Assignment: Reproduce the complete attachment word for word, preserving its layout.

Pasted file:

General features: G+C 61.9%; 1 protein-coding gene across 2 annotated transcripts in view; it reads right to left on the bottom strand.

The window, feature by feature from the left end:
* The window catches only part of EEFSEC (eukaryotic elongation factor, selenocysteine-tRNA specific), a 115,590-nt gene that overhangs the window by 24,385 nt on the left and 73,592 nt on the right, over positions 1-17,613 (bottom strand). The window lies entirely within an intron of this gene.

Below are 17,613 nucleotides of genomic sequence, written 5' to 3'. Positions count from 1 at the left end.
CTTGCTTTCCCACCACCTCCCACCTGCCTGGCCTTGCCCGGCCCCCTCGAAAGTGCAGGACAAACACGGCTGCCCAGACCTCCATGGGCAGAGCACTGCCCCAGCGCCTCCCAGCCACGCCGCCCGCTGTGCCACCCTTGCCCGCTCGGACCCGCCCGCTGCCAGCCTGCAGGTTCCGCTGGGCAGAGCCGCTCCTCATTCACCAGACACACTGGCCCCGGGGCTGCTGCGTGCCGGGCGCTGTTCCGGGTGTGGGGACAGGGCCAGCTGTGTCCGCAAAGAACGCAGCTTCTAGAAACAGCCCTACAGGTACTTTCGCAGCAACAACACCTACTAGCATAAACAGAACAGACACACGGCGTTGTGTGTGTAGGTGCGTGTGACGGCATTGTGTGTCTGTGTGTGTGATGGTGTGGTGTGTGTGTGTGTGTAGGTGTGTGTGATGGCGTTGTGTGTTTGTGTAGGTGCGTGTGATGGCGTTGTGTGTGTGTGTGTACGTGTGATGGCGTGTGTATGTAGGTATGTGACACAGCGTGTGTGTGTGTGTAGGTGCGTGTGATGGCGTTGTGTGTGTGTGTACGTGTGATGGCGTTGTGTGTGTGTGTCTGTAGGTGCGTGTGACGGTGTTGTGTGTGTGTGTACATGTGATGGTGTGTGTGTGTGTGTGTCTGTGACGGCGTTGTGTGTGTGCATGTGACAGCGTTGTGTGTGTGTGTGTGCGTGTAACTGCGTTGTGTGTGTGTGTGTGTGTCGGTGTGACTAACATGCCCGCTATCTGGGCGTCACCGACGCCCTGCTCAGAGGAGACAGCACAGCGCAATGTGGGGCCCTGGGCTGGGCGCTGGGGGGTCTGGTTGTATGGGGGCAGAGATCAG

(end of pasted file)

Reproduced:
General features: G+C 61.9%; 1 protein-coding gene across 2 annotated transcripts in view; it reads right to left on the bottom strand.

The window, feature by feature from the left end:
* The window catches only part of EEFSEC (eukaryotic elongation factor, selenocysteine-tRNA specific), a 115,590-nt gene that overhangs the window by 24,385 nt on the left and 73,592 nt on the right, over positions 1-17,613 (bottom strand). The window lies entirely within an intron of this gene.

Below are 17,613 nucleotides of genomic sequence, written 5' to 3'. Positions count from 1 at the left end.
CTTGCTTTCCCACCACCTCCCACCTGCCTGGCCTTGCCCGGCCCCCTCGAAAGTGCAGGACAAACACGGCTGCCCAGACCTCCATGGGCAGAGCACTGCCCCAGCGCCTCCCAGCCACGCCGCCCGCTGTGCCACCCTTGCCCGCTCGGACCCGCCCGCTGCCAGCCTGCAGGTTCCGCTGGGCAGAGCCGCTCCTCATTCACCAGACACACTGGCCCCGGGGCTGCTGCGTGCCGGGCGCTGTTCCGGGTGTGGGGACAGGGCCAGCTGTGTCCGCAAAGAACGCAGCTTCTAGAAACAGCCCTACAGGTACTTTCGCAGCAACAACACCTACTAGCATAAACAGAACAGACACACGGCGTTGTGTGTGTAGGTGCGTGTGACGGCATTGTGTGTCTGTGTGTGTGATGGTGTGGTGTGTGTGTGTGTGTAGGTGTGTGTGATGGCGTTGTGTGTTTGTGTAGGTGCGTGTGATGGCGTTGTGTGTGTGTGTGTACGTGTGATGGCGTGTGTATGTAGGTATGTGACACAGCGTGTGTGTGTGTGTAGGTGCGTGTGATGGCGTTGTGTGTGTGTGTACGTGTGATGGCGTTGTGTGTGTGTGTCTGTAGGTGCGTGTGACGGTGTTGTGTGTGTGTGTACATGTGATGGTGTGTGTGTGTGTGTGTCTGTGACGGCGTTGTGTGTGTGCATGTGACAGCGTTGTGTGTGTGTGTGTGCGTGTAACTGCGTTGTGTGTGTGTGTGTGTGTCGGTGTGACTAACATGCCCGCTATCTGGGCGTCACCGACGCCCTGCTCAGAGGAGACAGCACAGCGCAATGTGGGGCCCTGGGCTGGGCGCTGGGGGGTCTGGTTGTATGGGGGCAGAGATCAG